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The Environmental Cost of Shoreline Hardening

Wednesday, June 21st, 2017

New study shows hardened shorelines may mean fewer fish and crustaceans. 

by Ryan Greene

A split image with a wooden bulkhead on the left and a rocky riprap revetment on the right.

A new SERC study shows that both bulkheads (left) and riprap revetment (right) are associated with lower abundance of several species of fish and crustaceans in the Chesapeake Bay and the Delaware Coastal Bays. Credit: SERC

For decades, ecologists have suspected that hardened shorelines may impact the abundance fish, crabs, and other aquatic life. But now they have evidence that local effects of shoreline hardening add up to affect entire ecosystems. A new study by scientists at the Smithsonian Environmental Research Center (SERC) shows that more shoreline hardening means fewer fish and crustaceans in our waters.

Given the predictions for the coming years (i.e. rising seas and more of us living on the coast), this finding is a cause for concern. Many people will likely try to protect their land from flooding and erosion by armoring their shorelines with vertical retaining walls (bulkheads) or large rocks (riprap revetment). But as SERC researchers found in their new paper, published in Estuaries and Coasts, the impact of these hardened shorelines adds up.

Lead author and former SERC postdoc Matt Kornis likens shoreline hardening to littering. While each individual bit of trash isn’t a huge problem, the combined effect can be enormous. Kornis, now a biologist for the U.S. Fish & Wildlife Service, says the same is true of shoreline hardening. Each individual bulkhead or riprap revetment may not be catastrophic, but cumulatively they can contribute to shrunken populations of ecologically—and economically—important species like the blue crab.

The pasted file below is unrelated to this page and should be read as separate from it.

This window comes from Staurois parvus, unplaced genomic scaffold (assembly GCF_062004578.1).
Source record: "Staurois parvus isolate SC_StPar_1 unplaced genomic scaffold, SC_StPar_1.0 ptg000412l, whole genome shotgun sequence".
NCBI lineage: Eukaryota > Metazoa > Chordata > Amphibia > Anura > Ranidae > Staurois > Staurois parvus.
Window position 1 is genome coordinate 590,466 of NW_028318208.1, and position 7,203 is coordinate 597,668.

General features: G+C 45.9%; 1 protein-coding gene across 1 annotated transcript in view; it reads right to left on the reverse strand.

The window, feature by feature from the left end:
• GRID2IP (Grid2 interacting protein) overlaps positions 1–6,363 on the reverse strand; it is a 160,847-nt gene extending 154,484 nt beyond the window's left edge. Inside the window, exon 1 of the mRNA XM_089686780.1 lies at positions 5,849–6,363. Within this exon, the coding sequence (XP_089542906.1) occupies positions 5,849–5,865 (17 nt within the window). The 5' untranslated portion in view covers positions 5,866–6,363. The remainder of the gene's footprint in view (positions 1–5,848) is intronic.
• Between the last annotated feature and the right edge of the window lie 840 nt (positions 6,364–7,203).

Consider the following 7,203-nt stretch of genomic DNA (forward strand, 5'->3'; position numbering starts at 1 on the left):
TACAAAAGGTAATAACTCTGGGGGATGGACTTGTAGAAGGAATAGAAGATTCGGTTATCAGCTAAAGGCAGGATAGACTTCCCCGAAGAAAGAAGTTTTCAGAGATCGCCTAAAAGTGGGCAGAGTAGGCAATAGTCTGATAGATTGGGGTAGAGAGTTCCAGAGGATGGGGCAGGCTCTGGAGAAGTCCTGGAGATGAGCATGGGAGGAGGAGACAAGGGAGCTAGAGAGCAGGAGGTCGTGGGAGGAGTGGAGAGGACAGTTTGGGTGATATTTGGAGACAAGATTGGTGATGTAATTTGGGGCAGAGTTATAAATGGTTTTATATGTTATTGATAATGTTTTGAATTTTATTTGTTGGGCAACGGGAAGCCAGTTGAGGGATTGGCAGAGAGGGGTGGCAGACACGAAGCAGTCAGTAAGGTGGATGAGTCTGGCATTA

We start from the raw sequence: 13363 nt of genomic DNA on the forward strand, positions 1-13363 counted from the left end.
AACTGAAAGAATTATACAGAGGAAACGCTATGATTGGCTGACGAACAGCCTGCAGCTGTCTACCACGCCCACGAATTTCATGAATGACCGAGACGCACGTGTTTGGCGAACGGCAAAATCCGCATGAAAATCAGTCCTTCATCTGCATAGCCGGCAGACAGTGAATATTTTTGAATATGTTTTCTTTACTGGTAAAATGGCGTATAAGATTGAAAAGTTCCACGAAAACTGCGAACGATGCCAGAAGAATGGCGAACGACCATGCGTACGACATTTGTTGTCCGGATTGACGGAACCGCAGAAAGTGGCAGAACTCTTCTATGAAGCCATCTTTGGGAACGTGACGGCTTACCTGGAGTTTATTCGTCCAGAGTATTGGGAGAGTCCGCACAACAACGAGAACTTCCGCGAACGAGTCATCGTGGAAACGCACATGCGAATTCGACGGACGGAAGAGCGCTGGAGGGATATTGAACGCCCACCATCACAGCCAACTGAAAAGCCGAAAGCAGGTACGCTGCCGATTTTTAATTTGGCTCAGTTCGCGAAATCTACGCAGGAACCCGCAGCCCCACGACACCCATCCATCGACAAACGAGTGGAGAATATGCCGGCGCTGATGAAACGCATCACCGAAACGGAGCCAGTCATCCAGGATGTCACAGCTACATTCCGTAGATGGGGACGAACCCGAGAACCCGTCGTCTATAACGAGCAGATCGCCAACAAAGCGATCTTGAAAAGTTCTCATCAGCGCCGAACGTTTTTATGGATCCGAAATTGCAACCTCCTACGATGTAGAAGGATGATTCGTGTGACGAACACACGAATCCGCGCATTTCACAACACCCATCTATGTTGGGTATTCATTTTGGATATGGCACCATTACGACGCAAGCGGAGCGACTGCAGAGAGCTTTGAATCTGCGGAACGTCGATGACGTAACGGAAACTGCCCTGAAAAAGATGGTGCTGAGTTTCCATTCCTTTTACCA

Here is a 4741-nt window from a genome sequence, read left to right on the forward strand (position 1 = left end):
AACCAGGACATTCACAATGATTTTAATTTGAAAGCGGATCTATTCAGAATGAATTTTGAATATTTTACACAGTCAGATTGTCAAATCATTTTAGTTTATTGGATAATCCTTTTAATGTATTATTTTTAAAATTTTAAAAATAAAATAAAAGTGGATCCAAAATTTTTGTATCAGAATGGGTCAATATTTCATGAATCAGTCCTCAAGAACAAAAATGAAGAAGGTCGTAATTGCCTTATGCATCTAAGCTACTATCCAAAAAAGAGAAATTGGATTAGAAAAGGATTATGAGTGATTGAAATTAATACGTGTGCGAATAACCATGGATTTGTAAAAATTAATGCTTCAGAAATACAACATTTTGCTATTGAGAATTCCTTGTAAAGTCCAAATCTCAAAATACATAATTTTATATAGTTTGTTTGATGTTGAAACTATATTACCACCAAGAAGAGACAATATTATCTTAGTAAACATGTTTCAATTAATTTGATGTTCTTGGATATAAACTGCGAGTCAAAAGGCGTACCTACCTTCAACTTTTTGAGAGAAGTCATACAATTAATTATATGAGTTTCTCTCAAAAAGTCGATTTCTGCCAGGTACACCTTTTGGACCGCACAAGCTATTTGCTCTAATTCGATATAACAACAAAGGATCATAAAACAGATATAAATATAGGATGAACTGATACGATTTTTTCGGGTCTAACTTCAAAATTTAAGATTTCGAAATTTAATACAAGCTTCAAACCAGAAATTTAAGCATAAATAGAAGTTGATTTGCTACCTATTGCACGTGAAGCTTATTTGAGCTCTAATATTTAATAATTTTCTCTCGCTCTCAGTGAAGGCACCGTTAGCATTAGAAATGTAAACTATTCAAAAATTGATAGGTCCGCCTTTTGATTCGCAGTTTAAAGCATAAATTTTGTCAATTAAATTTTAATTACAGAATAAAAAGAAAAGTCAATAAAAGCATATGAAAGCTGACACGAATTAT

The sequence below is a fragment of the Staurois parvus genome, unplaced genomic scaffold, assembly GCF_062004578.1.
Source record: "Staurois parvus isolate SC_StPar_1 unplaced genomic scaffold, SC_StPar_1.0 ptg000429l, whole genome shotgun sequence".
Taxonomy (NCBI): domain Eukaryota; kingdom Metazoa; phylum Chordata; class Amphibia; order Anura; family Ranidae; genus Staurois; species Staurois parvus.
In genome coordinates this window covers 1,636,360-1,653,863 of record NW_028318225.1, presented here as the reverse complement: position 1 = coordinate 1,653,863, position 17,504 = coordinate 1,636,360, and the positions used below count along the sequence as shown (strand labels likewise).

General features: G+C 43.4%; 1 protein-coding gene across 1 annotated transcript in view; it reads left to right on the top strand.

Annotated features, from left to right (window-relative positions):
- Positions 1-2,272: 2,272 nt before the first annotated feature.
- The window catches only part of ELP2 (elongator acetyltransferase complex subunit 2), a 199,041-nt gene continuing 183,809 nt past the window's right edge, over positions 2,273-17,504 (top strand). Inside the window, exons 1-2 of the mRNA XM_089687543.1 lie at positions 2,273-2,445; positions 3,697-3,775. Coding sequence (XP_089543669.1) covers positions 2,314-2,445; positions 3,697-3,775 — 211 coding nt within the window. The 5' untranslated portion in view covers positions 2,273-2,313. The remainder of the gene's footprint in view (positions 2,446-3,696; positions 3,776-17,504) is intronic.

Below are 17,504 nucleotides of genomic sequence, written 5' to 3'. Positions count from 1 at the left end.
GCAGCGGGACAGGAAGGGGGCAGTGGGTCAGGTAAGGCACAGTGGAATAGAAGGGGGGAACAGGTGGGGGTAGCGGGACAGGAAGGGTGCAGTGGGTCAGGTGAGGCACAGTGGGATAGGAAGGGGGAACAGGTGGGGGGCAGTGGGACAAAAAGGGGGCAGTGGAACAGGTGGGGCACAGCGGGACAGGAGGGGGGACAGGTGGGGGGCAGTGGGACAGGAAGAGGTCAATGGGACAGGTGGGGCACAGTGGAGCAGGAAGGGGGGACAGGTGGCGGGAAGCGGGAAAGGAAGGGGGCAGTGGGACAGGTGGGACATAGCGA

“Shoreline hardening can cause loss of habitats important for young fish, like wetlands and submerged vegetation,” Kornis says. “That may be one reason we observed low abundance of many species in estuaries with a high proportion of hardened shoreline.” Click to continue »

Remembering Hurricane Katrina by Studying Marshes of the Future

Friday, August 28th, 2015

by Heather Soulen

The Need for Healthy Marshes

Ten years ago, on August 28, 2005, Hurricane Katrina nicked south Florida and entered the heat-charged waters of the Gulf of Mexico, transforming from a Category 1 hurricane into a super-charged Category 5. In the early morning hours of August 29, it ripped through Louisiana and Mississippi. Thousands died, and hundreds of thousands of homes and businesses were destroyed. Today, much of the Louisiana and Mississippi coasts, and its people, are still recovering from the devastation.

When Katrina hit, some coastal marshes east of the Mississippi River lost approximately 25 percent of their area. In the decade that followed, salt marshes and wetlands in Louisiana have continued to disappear in some places, but not others. The scientific community soon zeroed in on keeping marshes healthy, since, as one scientist remarked “A healthy marsh is pretty resilient, A stressed marsh – storms will physically break the marsh down.” Marshes and wetlands are ecologically and economically important ecosystems. During storms they act like buffers, reducing storm surge and flood damage, but only if they’re healthy. The question is, what factors make a marsh strong or weak?
Click to continue »

Wetlands on the rise, a conversation with biogeochemist Pat Megonigal